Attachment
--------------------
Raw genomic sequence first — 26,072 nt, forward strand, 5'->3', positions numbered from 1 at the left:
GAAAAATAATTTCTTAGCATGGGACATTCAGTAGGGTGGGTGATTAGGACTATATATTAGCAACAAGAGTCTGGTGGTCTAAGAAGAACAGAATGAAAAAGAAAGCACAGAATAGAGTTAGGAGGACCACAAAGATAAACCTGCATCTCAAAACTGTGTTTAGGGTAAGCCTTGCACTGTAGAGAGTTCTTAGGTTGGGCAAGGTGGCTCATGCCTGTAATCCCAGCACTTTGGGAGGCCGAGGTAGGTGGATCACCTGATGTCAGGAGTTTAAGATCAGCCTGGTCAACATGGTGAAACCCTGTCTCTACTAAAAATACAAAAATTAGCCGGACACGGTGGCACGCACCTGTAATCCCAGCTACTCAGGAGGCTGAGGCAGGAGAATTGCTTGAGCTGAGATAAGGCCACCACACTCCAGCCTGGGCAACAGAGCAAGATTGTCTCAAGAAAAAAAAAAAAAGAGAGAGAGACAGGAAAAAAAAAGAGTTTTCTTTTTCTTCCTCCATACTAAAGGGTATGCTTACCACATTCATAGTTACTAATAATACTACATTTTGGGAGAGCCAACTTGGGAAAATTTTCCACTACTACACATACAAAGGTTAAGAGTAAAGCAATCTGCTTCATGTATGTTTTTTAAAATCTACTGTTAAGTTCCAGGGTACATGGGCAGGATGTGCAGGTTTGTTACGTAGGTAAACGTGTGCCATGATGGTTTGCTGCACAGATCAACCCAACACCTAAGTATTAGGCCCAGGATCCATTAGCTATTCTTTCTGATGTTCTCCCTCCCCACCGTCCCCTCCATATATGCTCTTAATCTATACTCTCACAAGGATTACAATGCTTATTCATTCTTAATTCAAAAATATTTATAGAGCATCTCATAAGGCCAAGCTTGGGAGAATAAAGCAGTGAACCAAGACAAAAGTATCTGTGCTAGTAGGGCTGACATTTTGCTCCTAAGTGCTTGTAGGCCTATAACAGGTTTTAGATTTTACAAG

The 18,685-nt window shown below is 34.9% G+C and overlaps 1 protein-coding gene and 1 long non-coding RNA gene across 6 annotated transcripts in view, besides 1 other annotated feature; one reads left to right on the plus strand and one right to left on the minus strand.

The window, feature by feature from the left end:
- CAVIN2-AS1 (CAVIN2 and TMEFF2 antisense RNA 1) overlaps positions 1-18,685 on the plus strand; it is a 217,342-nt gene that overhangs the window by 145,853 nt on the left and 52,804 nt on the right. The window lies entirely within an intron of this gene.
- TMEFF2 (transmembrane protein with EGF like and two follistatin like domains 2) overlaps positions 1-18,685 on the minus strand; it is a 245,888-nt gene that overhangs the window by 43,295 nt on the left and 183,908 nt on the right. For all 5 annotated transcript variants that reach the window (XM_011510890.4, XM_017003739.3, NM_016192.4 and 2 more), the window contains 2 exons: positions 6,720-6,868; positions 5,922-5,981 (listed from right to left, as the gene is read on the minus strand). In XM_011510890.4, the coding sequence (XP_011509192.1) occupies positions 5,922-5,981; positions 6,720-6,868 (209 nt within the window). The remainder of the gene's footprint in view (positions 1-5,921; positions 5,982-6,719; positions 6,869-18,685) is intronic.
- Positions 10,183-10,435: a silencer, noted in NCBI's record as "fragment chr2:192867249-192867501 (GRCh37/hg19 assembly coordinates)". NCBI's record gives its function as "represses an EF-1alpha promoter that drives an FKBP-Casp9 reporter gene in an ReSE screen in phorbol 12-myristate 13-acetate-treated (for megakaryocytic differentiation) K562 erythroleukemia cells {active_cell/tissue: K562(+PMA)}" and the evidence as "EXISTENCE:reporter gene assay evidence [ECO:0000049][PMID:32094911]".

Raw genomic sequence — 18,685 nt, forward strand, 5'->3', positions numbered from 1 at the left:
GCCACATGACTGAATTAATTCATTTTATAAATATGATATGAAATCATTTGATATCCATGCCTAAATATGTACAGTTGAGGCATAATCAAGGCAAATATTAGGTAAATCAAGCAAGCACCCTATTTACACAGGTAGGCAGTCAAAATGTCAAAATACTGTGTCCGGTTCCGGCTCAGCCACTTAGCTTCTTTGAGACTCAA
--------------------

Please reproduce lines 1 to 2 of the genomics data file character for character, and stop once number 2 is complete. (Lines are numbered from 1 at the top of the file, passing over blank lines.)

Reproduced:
Raw genomic sequence first — 26,072 nt, forward strand, 5'->3', positions numbered from 1 at the left:
GAAAAATAATTTCTTAGCATGGGACATTCAGTAGGGTGGGTGATTAGGACTATATATTAGCAACAAGAGTCTGGTGGTCTAAGAAGAACAGAATGAAAAAGAAAGCACAGAATAGAGTTAGGAGGACCACAAAGATAAACCTGCATCTCAAAACTGTGTTTAGGGTAAGCCTTGCACTGTAGAGAGTTCTTAGGTTGGGCAAGGTGGCTCATGCCTGTAATCCCAGCACTTTGGGAGGCCGAGGTAGGTGGATCACCTGATGTCAGGAGTTTAAGATCAGCCTGGTCAACATGGTGAAACCCTGTCTCTACTAAAAATACAAAAATTAGCCGGACACGGTGGCACGCACCTGTAATCCCAGCTACTCAGGAGGCTGAGGCAGGAGAATTGCTTGAGCTGAGATAAGGCCACCACACTCCAGCCTGGGCAACAGAGCAAGATTGTCTCAAGAAAAAAAAAAAAAGAGAGAGAGACAGGAAAAAAAAAGAGTTTTCTTTTTCTTCCTCCATACTAAAGGGTATGCTTACCACATTCATAGTTACTAATAATACTACATTTTGGGAGAGCCAACTTGGGAAAATTTTCCACTACTACACATACAAAGGTTAAGAGTAAAGCAATCTGCTTCATGTATGTTTTTTAAAATCTACTGTTAAGTTCCAGGGTACATGGGCAGGATGTGCAGGTTTGTTACGTAGGTAAACGTGTGCCATGATGGTTTGCTGCACAGATCAACCCAACACCTAAGTATTAGGCCCAGGATCCATTAGCTATTCTTTCTGATGTTCTCCCTCCCCACCGTCCCCTCCATATATGCTCTTAATCTATACTCTCACAAGGATTACAATGCTTATTCATTCTTAATTCAAAAATATTTATAGAGCATCTCATAAGGCCAAGCTTGGGAGAATAAAGCAGTGAACCAAGACAAAAGTATCTGTGCTAGTAGGGCTGACATTTTGCTCCTAAGTGCTTGTAGGCCTATAACAGGTTTTAGATTTTACAAG